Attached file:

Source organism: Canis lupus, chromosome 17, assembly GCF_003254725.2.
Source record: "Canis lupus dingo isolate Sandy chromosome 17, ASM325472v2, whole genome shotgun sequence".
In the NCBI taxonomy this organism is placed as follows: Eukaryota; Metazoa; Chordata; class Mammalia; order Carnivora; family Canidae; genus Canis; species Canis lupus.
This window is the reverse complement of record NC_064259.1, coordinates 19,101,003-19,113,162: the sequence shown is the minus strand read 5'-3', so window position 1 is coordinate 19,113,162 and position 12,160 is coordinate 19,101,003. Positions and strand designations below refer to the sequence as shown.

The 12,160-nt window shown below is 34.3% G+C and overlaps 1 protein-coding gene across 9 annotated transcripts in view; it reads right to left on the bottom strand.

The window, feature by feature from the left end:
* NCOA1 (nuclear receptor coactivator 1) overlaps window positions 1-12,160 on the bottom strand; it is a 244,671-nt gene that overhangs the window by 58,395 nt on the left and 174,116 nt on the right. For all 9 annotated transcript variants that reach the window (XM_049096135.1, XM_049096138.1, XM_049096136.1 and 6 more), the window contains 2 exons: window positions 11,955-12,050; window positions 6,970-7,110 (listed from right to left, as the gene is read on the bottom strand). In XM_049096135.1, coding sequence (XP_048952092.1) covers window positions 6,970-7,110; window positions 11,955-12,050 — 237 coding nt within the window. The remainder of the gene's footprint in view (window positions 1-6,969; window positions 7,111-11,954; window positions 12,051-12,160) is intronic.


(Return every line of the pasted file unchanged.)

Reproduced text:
Source organism: Canis lupus, chromosome 17, assembly GCF_003254725.2.
Source record: "Canis lupus dingo isolate Sandy chromosome 17, ASM325472v2, whole genome shotgun sequence".
In the NCBI taxonomy this organism is placed as follows: Eukaryota; Metazoa; Chordata; class Mammalia; order Carnivora; family Canidae; genus Canis; species Canis lupus.
This window is the reverse complement of record NC_064259.1, coordinates 19,101,003-19,113,162: the sequence shown is the minus strand read 5'-3', so window position 1 is coordinate 19,113,162 and position 12,160 is coordinate 19,101,003. Positions and strand designations below refer to the sequence as shown.

The 12,160-nt window shown below is 34.3% G+C and overlaps 1 protein-coding gene across 9 annotated transcripts in view; it reads right to left on the bottom strand.

The window, feature by feature from the left end:
* NCOA1 (nuclear receptor coactivator 1) overlaps window positions 1-12,160 on the bottom strand; it is a 244,671-nt gene that overhangs the window by 58,395 nt on the left and 174,116 nt on the right. For all 9 annotated transcript variants that reach the window (XM_049096135.1, XM_049096138.1, XM_049096136.1 and 6 more), the window contains 2 exons: window positions 11,955-12,050; window positions 6,970-7,110 (listed from right to left, as the gene is read on the bottom strand). In XM_049096135.1, coding sequence (XP_048952092.1) covers window positions 6,970-7,110; window positions 11,955-12,050 — 237 coding nt within the window. The remainder of the gene's footprint in view (window positions 1-6,969; window positions 7,111-11,954; window positions 12,051-12,160) is intronic.